Redéfinir le développement durable

MELBOURNE – Albert Einstein a dit un jour que s’il avait une heure seulement pour trouver une solution dont sa vie dépendait, il passerait le 55 premières minutes à circonscrire le problème. Une fois qu’il savait exactement quelle question poser, il pourrait résoudre le problème en moins de cinq minutes.

Aujourd’hui, l’humanité est confrontée à un problème qui menace la survie de notre espèce. Comment allons-nous fournir une alimentation adéquate et une qualité de vie décente à une population mondiale qui devrait dépasser les neuf milliards à l’horizon 2050, sans détruire de manière irrémédiable un système indispensable à la vie de l'humanité ? Pour trouver une solution, nous devons commencer par clarifier le problème.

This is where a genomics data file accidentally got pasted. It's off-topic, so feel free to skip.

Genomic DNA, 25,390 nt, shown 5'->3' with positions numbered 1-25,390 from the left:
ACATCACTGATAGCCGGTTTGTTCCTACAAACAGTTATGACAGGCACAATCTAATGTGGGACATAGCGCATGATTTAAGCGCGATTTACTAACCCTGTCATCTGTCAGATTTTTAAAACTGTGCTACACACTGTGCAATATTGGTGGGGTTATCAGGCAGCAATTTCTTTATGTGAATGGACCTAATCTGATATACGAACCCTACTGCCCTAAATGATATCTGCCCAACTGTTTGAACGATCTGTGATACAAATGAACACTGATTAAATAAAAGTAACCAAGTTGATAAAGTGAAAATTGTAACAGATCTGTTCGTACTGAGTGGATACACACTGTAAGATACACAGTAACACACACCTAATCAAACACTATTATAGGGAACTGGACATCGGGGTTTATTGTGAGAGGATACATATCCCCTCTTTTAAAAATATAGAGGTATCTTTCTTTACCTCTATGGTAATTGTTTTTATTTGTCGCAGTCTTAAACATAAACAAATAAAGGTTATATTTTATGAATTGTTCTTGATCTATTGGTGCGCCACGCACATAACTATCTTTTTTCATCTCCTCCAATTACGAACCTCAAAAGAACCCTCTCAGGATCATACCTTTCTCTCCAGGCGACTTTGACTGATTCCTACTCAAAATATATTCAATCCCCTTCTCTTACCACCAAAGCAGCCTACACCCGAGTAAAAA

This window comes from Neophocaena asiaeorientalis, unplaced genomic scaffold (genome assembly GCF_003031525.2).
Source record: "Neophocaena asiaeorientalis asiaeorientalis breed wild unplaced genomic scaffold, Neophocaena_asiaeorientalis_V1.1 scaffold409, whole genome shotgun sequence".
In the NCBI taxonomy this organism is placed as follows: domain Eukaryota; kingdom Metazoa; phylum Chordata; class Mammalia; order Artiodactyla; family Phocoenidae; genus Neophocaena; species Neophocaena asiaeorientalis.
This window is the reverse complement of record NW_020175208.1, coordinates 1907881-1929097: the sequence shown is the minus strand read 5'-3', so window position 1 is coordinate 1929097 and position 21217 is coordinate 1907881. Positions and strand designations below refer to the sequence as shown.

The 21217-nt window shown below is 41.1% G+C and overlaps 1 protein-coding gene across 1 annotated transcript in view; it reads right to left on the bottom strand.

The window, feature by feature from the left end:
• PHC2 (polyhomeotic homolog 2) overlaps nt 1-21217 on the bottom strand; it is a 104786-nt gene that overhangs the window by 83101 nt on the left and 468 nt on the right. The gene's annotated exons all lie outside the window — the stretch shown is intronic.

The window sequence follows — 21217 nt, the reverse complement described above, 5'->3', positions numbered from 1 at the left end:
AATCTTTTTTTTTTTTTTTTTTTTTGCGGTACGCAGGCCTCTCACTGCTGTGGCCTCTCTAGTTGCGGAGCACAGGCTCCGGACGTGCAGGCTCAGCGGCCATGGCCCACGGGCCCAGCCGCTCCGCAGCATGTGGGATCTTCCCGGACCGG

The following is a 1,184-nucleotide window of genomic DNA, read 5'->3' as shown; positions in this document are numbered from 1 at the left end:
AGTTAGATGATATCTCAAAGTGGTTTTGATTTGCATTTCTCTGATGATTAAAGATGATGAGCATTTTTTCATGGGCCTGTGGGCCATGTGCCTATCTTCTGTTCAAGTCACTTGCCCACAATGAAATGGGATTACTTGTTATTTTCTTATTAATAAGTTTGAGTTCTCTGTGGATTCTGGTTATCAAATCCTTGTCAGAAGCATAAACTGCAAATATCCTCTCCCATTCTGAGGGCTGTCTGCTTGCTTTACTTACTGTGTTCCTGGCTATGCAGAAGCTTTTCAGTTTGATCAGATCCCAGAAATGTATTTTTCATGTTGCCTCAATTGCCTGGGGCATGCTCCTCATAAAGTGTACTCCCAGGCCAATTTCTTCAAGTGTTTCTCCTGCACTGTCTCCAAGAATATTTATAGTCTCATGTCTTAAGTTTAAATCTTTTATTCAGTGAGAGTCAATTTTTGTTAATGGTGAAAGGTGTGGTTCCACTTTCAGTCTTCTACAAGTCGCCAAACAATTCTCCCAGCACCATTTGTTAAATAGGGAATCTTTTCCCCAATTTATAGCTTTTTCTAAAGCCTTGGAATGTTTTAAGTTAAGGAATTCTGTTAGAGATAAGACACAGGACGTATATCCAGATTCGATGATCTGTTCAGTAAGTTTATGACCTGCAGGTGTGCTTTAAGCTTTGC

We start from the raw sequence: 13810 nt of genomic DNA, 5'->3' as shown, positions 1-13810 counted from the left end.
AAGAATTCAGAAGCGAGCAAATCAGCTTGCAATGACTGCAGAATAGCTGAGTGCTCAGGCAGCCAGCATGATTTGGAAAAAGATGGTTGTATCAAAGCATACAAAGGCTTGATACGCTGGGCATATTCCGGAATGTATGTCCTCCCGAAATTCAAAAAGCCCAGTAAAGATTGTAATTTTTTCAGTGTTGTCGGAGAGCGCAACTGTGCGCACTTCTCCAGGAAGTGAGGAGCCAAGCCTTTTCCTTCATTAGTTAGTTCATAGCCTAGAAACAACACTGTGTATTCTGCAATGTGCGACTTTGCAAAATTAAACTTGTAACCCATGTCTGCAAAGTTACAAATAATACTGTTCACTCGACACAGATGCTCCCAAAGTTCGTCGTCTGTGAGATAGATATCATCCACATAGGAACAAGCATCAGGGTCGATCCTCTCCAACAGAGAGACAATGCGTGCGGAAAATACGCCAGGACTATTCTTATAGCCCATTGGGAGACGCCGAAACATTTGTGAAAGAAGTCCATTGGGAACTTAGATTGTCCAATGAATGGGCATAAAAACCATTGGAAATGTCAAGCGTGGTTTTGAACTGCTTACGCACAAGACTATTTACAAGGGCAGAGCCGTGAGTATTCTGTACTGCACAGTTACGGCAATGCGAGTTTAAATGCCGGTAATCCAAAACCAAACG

Les êtres humains ont fondamentalement altéré les écosystèmes terrestres. En interférant avec les cycles du carbone, de l’azote, de l’eau et du phosphore, les activités humaines ont modifié l’atmosphère, les océans, les réseaux fluviaux, les forêts et les calottes glaciaires et provoqué une diminution marquée de la biodiversité. En fait, l’impact du comportement humain sur les écosystèmes est devenu tellement marqué ces derniers siècles que de nombreux scientifiques estiment que la planète est entrée dans une nouvelle ère géologique qu’ils ont appelée l’Anthropocène.

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